And so I fondly assign a few of my favorite stories here at The Last Drive In, with follow ups to some more down that unknowing wavy road of life. If you’re not already a fan of this uniquely mind broadening show, then do yourself a favor and a try and catch an episode or two. You’ll see some favorite actors I’m sure, and I bet a Zanti under your bed… if you’re not even moved just a little by it’s poignant– strange and at times grotesquely whimsical way of painting a fantastical moral with some gorgeous visual cues and dynamic acting style to drive the message home and articulate thought provoking & philosophical themes.

The ground breaking postmodern metaphysical world of science fiction & fantasy from the brilliant mind of executive producers Leslie Stevens and Joseph Stefano was far ahead of it’s time. Created by Leslie Stevens. Story consultant Lou Morheim and transcendent musical score by Dominic Frontiere (first season from 1963-64 ) The heavenly awe inspiring music never fails to make my chest heave, as the celestial melody creates the mood of a living breathing universe expanding, a near religious experience of the magnitude of awe that Science Fiction evokes in the hearts of dreamers.

The music for the second season was scored by Harry Lubin. There were 49 episodes in total….

Perhaps the first television show that was truly pioneering, unprecedentedly radical, inventive and even sociological in it’s contribution to the genre. It boasted some remarkable visual effects, and still remains a memorable collection of thoughtful plays that stretch the boundaries of imagination.

The Outer Limits could be considered Science Fiction/Fantasy genre, An anthology series created by Leslie Stevens and narrated by Vic Perrin who was the voice behind the Control Voice. Similar somewhat to The Twilight Zone with more of an earnest tone given rise to more Science Fiction oriented stories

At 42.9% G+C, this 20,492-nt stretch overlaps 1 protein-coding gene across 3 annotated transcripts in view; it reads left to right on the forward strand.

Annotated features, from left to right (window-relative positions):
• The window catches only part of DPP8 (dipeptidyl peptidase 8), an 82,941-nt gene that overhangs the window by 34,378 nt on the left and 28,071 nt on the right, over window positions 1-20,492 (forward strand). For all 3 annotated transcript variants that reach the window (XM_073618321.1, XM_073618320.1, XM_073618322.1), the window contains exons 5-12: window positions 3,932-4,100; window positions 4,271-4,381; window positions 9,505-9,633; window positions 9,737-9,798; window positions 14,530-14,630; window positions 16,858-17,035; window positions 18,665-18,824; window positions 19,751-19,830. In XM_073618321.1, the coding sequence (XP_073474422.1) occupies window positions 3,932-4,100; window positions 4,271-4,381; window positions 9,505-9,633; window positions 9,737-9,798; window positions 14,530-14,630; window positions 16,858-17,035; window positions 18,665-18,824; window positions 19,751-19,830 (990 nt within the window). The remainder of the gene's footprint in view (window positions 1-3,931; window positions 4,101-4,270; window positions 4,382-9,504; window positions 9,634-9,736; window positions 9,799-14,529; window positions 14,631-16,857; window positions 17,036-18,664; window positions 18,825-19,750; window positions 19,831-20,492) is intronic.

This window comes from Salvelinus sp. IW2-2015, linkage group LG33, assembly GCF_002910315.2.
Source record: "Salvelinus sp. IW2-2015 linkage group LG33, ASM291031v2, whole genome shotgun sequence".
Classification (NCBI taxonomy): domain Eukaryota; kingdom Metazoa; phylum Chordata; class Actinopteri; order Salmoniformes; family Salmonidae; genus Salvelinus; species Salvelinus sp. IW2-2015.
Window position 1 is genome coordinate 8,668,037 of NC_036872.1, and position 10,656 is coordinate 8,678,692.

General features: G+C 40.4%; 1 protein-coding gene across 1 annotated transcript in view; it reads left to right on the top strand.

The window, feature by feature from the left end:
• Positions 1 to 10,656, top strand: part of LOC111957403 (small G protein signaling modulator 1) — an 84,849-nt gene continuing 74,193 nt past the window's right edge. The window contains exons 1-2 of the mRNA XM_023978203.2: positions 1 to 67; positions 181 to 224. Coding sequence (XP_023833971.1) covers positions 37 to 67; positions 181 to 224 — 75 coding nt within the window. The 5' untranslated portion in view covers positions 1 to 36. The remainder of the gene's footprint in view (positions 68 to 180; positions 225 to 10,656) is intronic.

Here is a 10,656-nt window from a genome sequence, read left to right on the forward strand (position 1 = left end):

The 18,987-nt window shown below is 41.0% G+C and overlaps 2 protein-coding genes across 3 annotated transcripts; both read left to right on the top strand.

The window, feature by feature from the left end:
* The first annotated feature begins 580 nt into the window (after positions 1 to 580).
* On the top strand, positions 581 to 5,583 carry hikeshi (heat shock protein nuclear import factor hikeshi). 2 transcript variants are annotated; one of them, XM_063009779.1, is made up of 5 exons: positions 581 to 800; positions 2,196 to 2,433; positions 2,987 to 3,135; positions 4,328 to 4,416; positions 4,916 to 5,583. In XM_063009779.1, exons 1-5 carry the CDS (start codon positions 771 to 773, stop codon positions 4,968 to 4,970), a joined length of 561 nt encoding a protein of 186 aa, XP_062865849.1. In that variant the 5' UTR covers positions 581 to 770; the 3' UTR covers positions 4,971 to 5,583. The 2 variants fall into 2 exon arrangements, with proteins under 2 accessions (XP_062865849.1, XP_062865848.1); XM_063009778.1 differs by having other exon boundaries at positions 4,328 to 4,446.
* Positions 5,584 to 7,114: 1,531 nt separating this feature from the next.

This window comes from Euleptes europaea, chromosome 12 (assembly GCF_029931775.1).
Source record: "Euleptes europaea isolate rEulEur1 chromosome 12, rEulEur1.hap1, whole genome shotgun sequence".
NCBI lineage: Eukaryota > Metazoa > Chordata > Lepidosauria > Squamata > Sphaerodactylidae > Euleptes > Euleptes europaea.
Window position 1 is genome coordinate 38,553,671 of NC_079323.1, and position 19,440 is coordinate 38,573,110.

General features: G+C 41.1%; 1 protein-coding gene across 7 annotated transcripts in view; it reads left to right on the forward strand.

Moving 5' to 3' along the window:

A Daystar Productions–Villa DiStefano. United Artists Television originally aired on ABC with a run from September 16, 1963 – January 16, 1965

The show used writers like Leslie Stevens, Donald S Sanford, Lou Morheim, (The Beast From 20,000 Fathoms 1953) Harlan Ellison, and Seeleg Lester.

With cinematography by Conrad L.Hall, (American Beauty 1999, Marathon Man 1976, In Cold Blood 1967, Cool Hand Luke 1967, Butch Cassidy and The Sundance Kid 1969) You can imagine the vision that framed the stories behind the camera from the genius of Hall’s cinematic eye. John M Nickolaus (House of the Damned and The Day Mars Invaded Earth 1963 both very unique films partly due to the way they were lensed by Nickolaus) and Kenneth Peach.

Utilizing some of the greatest directors like Byron Haskins (Arsenic and Old Lace 1944, War of the Worlds 1953, Robinson Crusoe on Mars 1964) John Brahm (The Lodger 1944, The Twilight Zone, Boris Karloff’s Thriller) Laslo Benedek (The Wild One 1953), Leslie Stevens, Gerd Oswald, Paul Stanley, John Erman, Robert Flory, James Goldstone, Leonard Horn, Felix Feist, Charles Haas, Alan Crosland Jr. and Abner Biberman

Featuring some of the greatest character actors like Martin Landau, Sally Kellerman, William Shatner, Cliff Robertson, Jacqueline Scott, Sidney Blackmer, Robert Culp, Geraldine Brooks, Donald Pleasence, David McCallum, Jill Hayworth, John Considine, Shirley Knight, Jeff Corey, Harry Townes, Harry Guardino, Gary Merrill, Salome Jens, Ed Nelson, Martin Sheen, James Shigeta, John Anderson, Scott Marlowe, Ed Asner, Kent Smith, Joan Camden, Mark Richman, Nina Foch, Phillip Abbott, Gladys Cooper, Ralph Meeker, Jay Novello, Michael Tolan, Bruce Dern, Olive Deering, Henry Silva, Carroll O’ Connor, Barry Morse, Miriam Hopkins, John Hoyt, Marsha Hunt, Don Gordon, George Macready, Neil Hamilton, Walter Burke, Simon Oakland, Ruth Roman, Alex Nicol, Tim O’Connor, Warren Oates, Luane Anders, Gloria Grahame, Nellie Burt, Russell Johnson, Nick Adams, Nancy Malone, Marion Ross, Macdonald Carey, Sam Wanamaker, David Opatoshu, Joyce Van Patten, Signe Hasso, Allyson Ames, Leonard Nimoy, Robert Duvall, Vera Miles, Barbara Rush, Cedric Hardwicke, Malachi Throne, Peter Lind Hayes, Joan Freeman, Abraham Sofaer, Eddie Albert, June Havor, Howard DaSilva, Marianna Hill, Warren Stevens, Robert Webber, Michael Constantine, Crahan Denton, Grant Williams, and Peggy Ann Garner to name some of the acting highlights.